By Ernie Palladino
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Whether the Jets come out with a win, lose close, or get their brains beaten in this Sunday against the Patriots, one gnawing problem will remain constant.
They need a quarterback.
A real one.
Not a journeyman who hit it lucky one year. Not a kid who may or may not make it. Not a project.
So it would make perfect sense for Mike Maccagnan to go after Tony Romo after Gang Green ends yet another trek to Nowheres-ville.
If Todd Bowles came to any realization about his injured, aging roster during the bye week, it is that last year’s 10-6 record was just as much a function of low expectations, an easy schedule, and Ryan Fitzpatrick having a career year. That fact has been long-established outside the walls of the Jets’ executive offices and locker room.
For all the good Fitzpatrick did last year, a season where only the fist of a down-the-roster linebacker kept Bowles from making the supreme mistake of handing the starting job to Geno Smith, the affable quarterback has never turned a mediocre squad into a winner. As this season has illustrated, he was good as a one-year stopgap, but he’s not the kind of guy a coach can ride to the playoffs.
And now, he might not be the kind of quarterback a coach rides at all. With Bowles contemplating a permanent change to 2015 fourth-rounder Bryce Petty, the Fitzpatrick era may well be at an end. And it’s entirely possible that Petty will prove that he truly isn’t ready to take control of the offense this year.
Christian Hackenberg? This year’s second-rounder really isn’t in the conversation.
Geno? Oh, please.
The draft scene doesn’t add much encouragement, either. The Post’s draft expert, Dan Shonka, proclaimed it a down year for quarterbacks Sunday. So it’s hard to believe Maccagnan would spend what could be a top-5 pick on a passer.
If he is in the mood to package a veteran with a draft pick or two, Dallas is the place he should look. With rookie Dak Prescott commandeering a starring role with the 9-1 NFC East leaders, owner Jerry Jones will probably be entertaining trade offers for the former starter.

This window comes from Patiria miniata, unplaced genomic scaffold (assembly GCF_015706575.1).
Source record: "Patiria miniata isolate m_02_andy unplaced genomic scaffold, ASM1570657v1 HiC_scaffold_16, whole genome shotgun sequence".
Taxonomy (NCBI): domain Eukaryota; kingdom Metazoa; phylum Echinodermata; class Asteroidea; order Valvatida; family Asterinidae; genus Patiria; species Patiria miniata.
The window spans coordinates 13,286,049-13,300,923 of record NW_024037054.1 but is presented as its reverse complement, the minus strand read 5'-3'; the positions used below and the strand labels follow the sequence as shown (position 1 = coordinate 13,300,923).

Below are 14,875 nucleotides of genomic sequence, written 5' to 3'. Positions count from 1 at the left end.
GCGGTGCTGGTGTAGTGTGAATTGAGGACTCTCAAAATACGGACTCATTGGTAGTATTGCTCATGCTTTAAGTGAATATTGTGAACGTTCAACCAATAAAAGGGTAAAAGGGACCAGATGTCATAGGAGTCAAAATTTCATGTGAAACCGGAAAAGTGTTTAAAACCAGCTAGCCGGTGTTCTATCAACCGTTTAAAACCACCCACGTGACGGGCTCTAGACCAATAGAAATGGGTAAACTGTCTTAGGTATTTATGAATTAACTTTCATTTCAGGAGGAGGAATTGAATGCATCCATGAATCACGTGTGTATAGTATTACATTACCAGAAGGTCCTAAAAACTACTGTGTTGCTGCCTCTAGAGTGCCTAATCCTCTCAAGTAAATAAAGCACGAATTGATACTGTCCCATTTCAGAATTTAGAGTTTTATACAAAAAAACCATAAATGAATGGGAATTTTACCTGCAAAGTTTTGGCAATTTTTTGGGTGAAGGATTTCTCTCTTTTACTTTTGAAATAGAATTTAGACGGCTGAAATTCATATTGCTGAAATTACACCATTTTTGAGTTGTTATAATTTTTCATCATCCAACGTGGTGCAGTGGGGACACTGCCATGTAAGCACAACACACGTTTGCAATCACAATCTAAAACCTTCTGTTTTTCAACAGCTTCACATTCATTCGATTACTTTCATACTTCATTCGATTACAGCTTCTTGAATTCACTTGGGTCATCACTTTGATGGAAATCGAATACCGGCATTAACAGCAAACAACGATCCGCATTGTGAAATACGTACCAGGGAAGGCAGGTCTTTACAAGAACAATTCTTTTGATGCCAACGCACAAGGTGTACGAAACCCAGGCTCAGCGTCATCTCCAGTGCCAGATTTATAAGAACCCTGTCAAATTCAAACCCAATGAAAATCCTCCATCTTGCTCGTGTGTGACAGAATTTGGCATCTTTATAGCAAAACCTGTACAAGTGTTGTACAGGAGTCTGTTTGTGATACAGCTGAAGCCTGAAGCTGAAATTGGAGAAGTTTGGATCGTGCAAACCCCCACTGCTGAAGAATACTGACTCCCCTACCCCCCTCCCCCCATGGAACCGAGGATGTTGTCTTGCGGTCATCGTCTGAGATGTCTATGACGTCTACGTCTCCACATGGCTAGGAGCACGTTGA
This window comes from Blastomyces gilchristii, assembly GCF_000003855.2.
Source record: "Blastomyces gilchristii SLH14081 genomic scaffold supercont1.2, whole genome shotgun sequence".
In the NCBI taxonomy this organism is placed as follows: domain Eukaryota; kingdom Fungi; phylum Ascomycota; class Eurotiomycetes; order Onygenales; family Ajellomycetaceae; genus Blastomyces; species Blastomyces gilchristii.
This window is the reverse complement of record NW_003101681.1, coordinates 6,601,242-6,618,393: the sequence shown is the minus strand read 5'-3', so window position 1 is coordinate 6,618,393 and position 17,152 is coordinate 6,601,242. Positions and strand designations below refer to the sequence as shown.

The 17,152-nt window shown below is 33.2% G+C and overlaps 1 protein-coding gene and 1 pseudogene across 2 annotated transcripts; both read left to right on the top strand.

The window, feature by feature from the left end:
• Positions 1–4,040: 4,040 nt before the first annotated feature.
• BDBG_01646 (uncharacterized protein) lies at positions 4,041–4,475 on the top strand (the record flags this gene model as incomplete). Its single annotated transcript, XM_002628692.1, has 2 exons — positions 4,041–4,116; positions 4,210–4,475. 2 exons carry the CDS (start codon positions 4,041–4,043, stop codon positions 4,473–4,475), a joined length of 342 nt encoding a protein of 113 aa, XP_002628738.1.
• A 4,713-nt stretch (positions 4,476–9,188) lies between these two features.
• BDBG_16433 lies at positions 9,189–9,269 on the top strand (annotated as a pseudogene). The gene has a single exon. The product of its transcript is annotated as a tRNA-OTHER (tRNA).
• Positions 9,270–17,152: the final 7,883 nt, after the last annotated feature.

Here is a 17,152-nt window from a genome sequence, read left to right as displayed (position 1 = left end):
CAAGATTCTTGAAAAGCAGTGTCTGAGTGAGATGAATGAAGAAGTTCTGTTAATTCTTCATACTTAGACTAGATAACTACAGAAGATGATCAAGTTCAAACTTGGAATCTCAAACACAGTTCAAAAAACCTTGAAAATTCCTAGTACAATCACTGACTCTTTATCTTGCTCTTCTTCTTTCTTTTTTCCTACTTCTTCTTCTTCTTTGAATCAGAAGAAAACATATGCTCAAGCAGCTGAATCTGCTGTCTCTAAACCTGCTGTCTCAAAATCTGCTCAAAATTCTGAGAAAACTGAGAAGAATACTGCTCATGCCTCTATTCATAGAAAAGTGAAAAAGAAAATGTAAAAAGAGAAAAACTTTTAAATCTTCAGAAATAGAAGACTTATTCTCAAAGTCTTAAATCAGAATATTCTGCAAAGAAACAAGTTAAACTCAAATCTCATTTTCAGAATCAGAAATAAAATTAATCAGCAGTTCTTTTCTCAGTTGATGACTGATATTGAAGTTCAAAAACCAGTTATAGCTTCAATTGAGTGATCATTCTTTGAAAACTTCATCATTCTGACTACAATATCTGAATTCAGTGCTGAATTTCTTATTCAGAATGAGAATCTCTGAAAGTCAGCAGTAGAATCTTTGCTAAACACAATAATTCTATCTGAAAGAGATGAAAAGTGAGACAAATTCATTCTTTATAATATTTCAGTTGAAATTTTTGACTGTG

Romo, whose gracious step-down speech last week short-circuited a brewing quarterback controversy, is signed through 2019, so the Jets would at least control him for three years. The $19.5 million and $20.5 million he’s due the final two years after the reasonable $14 million he gets next year can always be renegotiated downward into a new, cap-friendly contract.
Even if the 36-year-old gives the Jets two good years, though, that would suffice. For a franchise that will complete its sixth straight season without a playoff berth, he’d provide a huge boost for the fan base.
Romo would come with risks, of course. He’s fragile and has missed games in each of the last four seasons. Most notable, of course, were the broken left collarbone that cost him seven games last year and the fractured vertebrae that opened the nine-game door for Prescott.
He hasn’t been all that lucky in the postseason, either. His fumbled snap on a chip-shot field goal against wildcard foe Seattle in 2006 forged his reputation as a hard-luck loser. His subsequent 1-3 record in the playoffs hasn’t helped dispel that notion, either.
But guess what? At least the Cowboys got there. For a dreary team like the Jets, getting a veteran playoff quarterback who still has life in him when healthy could turn the entire franchise around.
The early speculation has the Broncos getting him — if Jones decides to trade him at all. It wouldn’t be unlike the Cowboys’ ethereal owner to keep him as a high-priced backup.
But if Jones does entertain trade offers, Maccagnan would do well to make him a good one.
The Jets could use a guy like Romo.
Everyone else has either failed or is not yet ready to succeed.
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